Prisons are expensive: not so much as crime. Cost of a year at Her Majesty’s pleasure £30k, savings in costs of crime £300k I have read recently. Perhaps a proportion of insurance premiums should be hypothecated to the prison system so the connexion might be made more explicit.

Legalisation means “no need to rob”. So how come liquor store robberies?

The war on drugs is unwinnable in the same sense that the war on murder, robbery etc are unwinnable. What you don’t see in advance is what will happen when the restraints are off; but we have historical precedent to teach us. The judge speaks of a steady 1.7% addiction rate to heroin and opium, but forgets (a) that there are now many other drugs available and (b) that in a far wealthier and more leisured society legalisation and ready supply could spread use and multiply addicts much, much faster.

Doubtless I’ll be told how pernicious tobacco and alcohol are; I agree, and I am also in favour of increasing restriction on both. The former shortened both my parent’s lives by some 20 years, I believe; and I recall when the latter was available from pub, offies and vintners, but not from supermarkets, garages, post offices etc and often at all hours. I recall one of my looked after children went home to celebrate his father’s release from prison; the poor sap of an adult drank everything in the house and then went out and got caught stealing a bottle of vodka from his local shop. Back in the jug agane.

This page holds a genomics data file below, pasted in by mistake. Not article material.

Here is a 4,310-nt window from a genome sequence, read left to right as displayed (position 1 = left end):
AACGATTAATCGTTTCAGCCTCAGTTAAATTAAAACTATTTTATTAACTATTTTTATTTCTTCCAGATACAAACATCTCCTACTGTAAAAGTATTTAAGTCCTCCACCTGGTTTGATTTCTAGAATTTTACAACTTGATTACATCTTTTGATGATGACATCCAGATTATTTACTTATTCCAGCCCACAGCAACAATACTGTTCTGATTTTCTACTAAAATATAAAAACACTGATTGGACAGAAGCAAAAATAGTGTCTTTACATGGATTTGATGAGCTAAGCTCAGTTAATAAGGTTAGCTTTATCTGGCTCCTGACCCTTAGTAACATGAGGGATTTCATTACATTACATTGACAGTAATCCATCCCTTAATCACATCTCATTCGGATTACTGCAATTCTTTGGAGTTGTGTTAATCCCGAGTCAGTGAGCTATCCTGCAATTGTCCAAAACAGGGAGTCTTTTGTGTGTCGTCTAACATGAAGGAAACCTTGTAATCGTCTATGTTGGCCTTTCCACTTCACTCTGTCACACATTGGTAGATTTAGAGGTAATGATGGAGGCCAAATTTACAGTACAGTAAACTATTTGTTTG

I think the real driver in all this handwringing declamation of failure is the reluctance of the authorities to prosecute famous people as they will in cases of tax evasion.

Now, Charon will you read Daniels for me?

The case continues.

Thursday, July 15, 2010

S&P dividend yield suggests 50% fall appropriate

A good metric to determine the valuation of stocks is the dividend yield. The current dividend yield on the S&P is a paltry 2.1%. The historical average dividend yield is a much greater 4.36%. The lowest dividend yield was 1.11%, which was reached in August of 2000. The highest dividend yield was 13. 84%, this was achieved in June 1932. Therefore, on a dividend yield basis, the market is currently significantly overpriced.